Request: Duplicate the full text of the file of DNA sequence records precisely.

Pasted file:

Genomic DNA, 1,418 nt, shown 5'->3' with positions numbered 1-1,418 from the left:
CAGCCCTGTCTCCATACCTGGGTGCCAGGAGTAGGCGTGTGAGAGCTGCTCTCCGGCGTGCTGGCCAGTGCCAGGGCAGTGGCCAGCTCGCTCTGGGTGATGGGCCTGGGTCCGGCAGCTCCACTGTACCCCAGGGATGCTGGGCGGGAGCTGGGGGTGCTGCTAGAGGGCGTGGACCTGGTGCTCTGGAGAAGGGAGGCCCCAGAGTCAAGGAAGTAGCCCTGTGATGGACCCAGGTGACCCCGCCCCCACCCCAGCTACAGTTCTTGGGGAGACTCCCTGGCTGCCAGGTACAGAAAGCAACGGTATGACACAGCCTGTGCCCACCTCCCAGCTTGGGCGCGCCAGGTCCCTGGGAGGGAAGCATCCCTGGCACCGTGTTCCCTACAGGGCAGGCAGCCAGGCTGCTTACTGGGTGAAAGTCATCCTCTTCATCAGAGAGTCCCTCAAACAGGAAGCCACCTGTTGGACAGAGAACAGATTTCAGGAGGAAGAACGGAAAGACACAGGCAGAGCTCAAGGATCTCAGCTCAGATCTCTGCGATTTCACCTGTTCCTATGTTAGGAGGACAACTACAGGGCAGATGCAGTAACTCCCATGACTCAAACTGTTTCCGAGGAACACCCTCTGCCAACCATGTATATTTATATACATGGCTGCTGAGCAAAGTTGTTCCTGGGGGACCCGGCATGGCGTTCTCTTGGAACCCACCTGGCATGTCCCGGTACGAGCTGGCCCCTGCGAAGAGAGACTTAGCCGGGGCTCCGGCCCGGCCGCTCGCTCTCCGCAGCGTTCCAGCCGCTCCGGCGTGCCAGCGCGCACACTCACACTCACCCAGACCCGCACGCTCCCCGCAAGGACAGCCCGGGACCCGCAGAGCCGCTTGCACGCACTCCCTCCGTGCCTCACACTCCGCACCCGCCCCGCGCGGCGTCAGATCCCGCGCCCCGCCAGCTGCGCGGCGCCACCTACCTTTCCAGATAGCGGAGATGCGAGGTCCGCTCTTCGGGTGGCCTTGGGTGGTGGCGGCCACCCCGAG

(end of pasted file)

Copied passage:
Genomic DNA, 1,418 nt, shown 5'->3' with positions numbered 1-1,418 from the left:
CAGCCCTGTCTCCATACCTGGGTGCCAGGAGTAGGCGTGTGAGAGCTGCTCTCCGGCGTGCTGGCCAGTGCCAGGGCAGTGGCCAGCTCGCTCTGGGTGATGGGCCTGGGTCCGGCAGCTCCACTGTACCCCAGGGATGCTGGGCGGGAGCTGGGGGTGCTGCTAGAGGGCGTGGACCTGGTGCTCTGGAGAAGGGAGGCCCCAGAGTCAAGGAAGTAGCCCTGTGATGGACCCAGGTGACCCCGCCCCCACCCCAGCTACAGTTCTTGGGGAGACTCCCTGGCTGCCAGGTACAGAAAGCAACGGTATGACACAGCCTGTGCCCACCTCCCAGCTTGGGCGCGCCAGGTCCCTGGGAGGGAAGCATCCCTGGCACCGTGTTCCCTACAGGGCAGGCAGCCAGGCTGCTTACTGGGTGAAAGTCATCCTCTTCATCAGAGAGTCCCTCAAACAGGAAGCCACCTGTTGGACAGAGAACAGATTTCAGGAGGAAGAACGGAAAGACACAGGCAGAGCTCAAGGATCTCAGCTCAGATCTCTGCGATTTCACCTGTTCCTATGTTAGGAGGACAACTACAGGGCAGATGCAGTAACTCCCATGACTCAAACTGTTTCCGAGGAACACCCTCTGCCAACCATGTATATTTATATACATGGCTGCTGAGCAAAGTTGTTCCTGGGGGACCCGGCATGGCGTTCTCTTGGAACCCACCTGGCATGTCCCGGTACGAGCTGGCCCCTGCGAAGAGAGACTTAGCCGGGGCTCCGGCCCGGCCGCTCGCTCTCCGCAGCGTTCCAGCCGCTCCGGCGTGCCAGCGCGCACACTCACACTCACCCAGACCCGCACGCTCCCCGCAAGGACAGCCCGGGACCCGCAGAGCCGCTTGCACGCACTCCCTCCGTGCCTCACACTCCGCACCCGCCCCGCGCGGCGTCAGATCCCGCGCCCCGCCAGCTGCGCGGCGCCACCTACCTTTCCAGATAGCGGAGATGCGAGGTCCGCTCTTCGGGTGGCCTTGGGTGGTGGCGGCCACCCCGAG